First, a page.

29 January, 2002 (Business Times) - EFFORTS to reduce the population ofIndonesian workers in Malaysia may appear to work well on paper but inpractice, it may carry a high price tag.In recent weeks Indonesian workers had made front-page news in Malaysiawhen they were involved in two rioting incidents.Almost immediately came the calls to halt the arrivals of new Indonesianworkers and to immediately deport those who are here illegally.It was a case of paying the price for the country’s economic success. Thecountry’s average 8 per cent economic growth, registered since themid-1990s, had generated plenty of jobs, and this had attracted thelargely unskilled workforce from Indonesia because Malaysians had turnedto better paying and less physically strenuous jobs. Filling the void hadbeen some 2 million foreign workers.While the economic downturn beginning 1997 had brought the number down toabout 1 million, it is widely believed that, including illegal workers,there are now about 3 million foreign workers in the country.Official estimate quotes a much lower number, 800,000 in all, but only onthe legal foreign workers as at September last year. Of this, 64 per centwas employed in the manufacturing and plantation sectors.Indonesians formed 74 per cent of the lot, followed by Bangladeshis (18per cent), Filipinos (2 per cent), Thais (1 per cent) and others (5 percent).Indonesia has been the biggest supplier of workers to Malaysia by virtueof its close proximity which translates into cheaper costs for employerswho engage them.Malaysian Employers Federation (MEF) executive director Shamsuddin Bardansaid Indonesian workers are easy to train as they speak the same languageas Malaysians, and share a rather similar culture.“Communication is an important factor when recruiting foreign workers,” hesaid.Malayan Agricultural Producers Association (Mapa) director Mohamad Audongsaid Indonesian workers are favoured in estates as most of them areengaged in agricultural work in their home country.However, the recent rioting incidents by Indonesian workers could changethe landscape altogether as authorities are close to adopting some sort ofa “hire Indonesians last” policy.Experts, however, think that the move may not be an easy one to implement,primarily due to the sheer number of Indonesians already present in theunskilled labour market in Malaysia.Economists and employers believe that the construction, plantation,services and other labour-intensive manufacturing industries would beaffected.RAM Consultancy Services Sdn Bhd chief operating officer Dr Yeah Kim Lengsaid employers who have to get replacements for their Indonesian workerswill probably incur additional costs in training workers from othercountries.Estate owners will likely replace the Indonesians with Bangladeshi workersbecause based on productivity, they are second after the Indonesians,Mohamad Audong said.Mapa members, which represent about 450 rubber and oil palm estates inPeninsular Malaysia, employ about 37,000 foreign workers.Mohamad Audong said in the long run, the higher cost of recruiting workersother than Indonesians will manifest in higher labour costs for employers.Mapa will be appealing to the Government for some flexibility in therecruitment of Indonesian workers if its members are unable to get therequired number of workers from other countries.“We’ll ask the Government to reconsider on a case-by-case basis,” MohamadAudong said.MEF’s Shamsuddin concurs, saying that the immediate impact of theGovernment’s ruling is serious. He urged the Government to give adequatetime for employers to adjust to the new ruling.“I believe the policy needs to have a lead time so that people will not becaught by surprise… give enough time for the employers to make allnecessary adjustments,” he said.He expressed concern that manufacturers may not meet their export ordersif they are not able to recruit adequate manpower.On another aspect, RAM’s Yeah sees the Government’s recent move as asignal for labour-intensive industries to go for automation.Meanwhile, economist Tan Sri Ramon Navaratnam said employers must see theneed to innovate and introduce more capital-intensive technologies.The plantation sector, he said, should adopt a long-term economic outlookand think of high-yield production methods while getting rid oflow-yielding rubber and oil palm trees.Navaratnam also suggested that Malaysia imports natural rubber fromIndonesia so that the value-added downstream activities can be carried outin the country.“We should let the low-cost labour-intensive industries be run bycountries with lower labour costs because they still have a unskilled orsemi-skilled workforce,” he said.He added that Malaysia should not delay its shift to higher technologicalproduction or else it will lose out in the competition with othercountries in the region with lower labour costs.Navaratnam sees the Government’s decisive step in deporting troublesomeforeign workers immediately as a move towards stabilising the local labourmarket as well as to increase business and public confidence.Navaratnam, however, cautioned that the policy regarding foreign workersshould be sustainable and not implemented on an ad-hoc basis.“It should be spelt out clearly so that employers are convinced that theGovernment has a new policy on migrant labour.“If not, employers will hope that the new measure will eventually fadeaway and they can revert to the old and unproductive way of employingforeign labour,” he said.Economists also agree that reducing foreign workers will help reduce theoutflow of money from the country.RAM’s Yeah said between RM3 billion and RM4.8 billion are repatriated in ayear, given that there are one million migrant workers in the country.This is based on the assumption that these workers save half of theirearnings which range from RM350 to RM800 amonth. “It is quite a substantial outflow,” he noted.Another economist pointed out that money taken out by foreign workers fromMalaysia could be considerably more, considering that there is also a highnumber of illegal workers in the country.He estimates that the figure could well be above RM5 billion a year.As for helping the domestic consumption, Yeah said foreign workers dospend locally but their expenditure may not be that significant comparedto the local people.“They are in the low-income group and they do not establish households inthe country, so their spending will be quite small,” he said.National Union of Plantation Workers (NUPW), which represents 50,000permanent workers in the Peninsular Malaysia’s plantation sector like oilpalm, rubber and cocoa estates, has another view.NUPW general secretary A. Navamukundan said the sector’s dependency onforeign workers can be reduced if the quality of life in the estates canbe further improved.He said the locals are leaving the estates to seek better opportunitiesand living conditions in towns and cities.He feels that the Government has to play a role in upgrading the livingconditions in the estates so that the younger generation of workers willbe attracted to job opportunities in the sector.The task of providing basic amenities to workers and their families inestates should not be left solely to employers, he added.He also stressed that the current ruling of hiring Indonesian workers asthe last resort will only diversify the sources of foreign labour and willnot really address the country’s dependency on foreign workers.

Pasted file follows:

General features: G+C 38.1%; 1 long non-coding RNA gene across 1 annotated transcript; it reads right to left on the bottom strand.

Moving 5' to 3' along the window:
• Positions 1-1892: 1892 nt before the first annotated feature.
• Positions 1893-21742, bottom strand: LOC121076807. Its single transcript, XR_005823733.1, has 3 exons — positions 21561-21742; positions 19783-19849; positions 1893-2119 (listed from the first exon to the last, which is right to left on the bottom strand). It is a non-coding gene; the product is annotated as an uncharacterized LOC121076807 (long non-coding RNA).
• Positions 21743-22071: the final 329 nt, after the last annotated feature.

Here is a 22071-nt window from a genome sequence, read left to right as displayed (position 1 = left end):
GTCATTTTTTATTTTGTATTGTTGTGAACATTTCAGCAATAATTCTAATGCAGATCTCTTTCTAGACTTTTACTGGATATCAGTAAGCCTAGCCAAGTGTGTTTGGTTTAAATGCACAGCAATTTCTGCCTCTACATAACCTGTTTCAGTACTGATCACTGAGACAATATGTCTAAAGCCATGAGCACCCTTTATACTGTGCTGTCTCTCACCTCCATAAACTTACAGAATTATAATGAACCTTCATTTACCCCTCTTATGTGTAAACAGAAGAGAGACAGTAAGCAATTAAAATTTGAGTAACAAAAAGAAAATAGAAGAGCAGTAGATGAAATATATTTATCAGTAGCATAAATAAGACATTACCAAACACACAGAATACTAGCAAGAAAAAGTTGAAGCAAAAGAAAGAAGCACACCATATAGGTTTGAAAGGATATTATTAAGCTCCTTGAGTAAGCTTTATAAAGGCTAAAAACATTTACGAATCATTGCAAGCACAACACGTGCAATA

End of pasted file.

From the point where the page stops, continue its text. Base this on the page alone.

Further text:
26404. 31/01/2002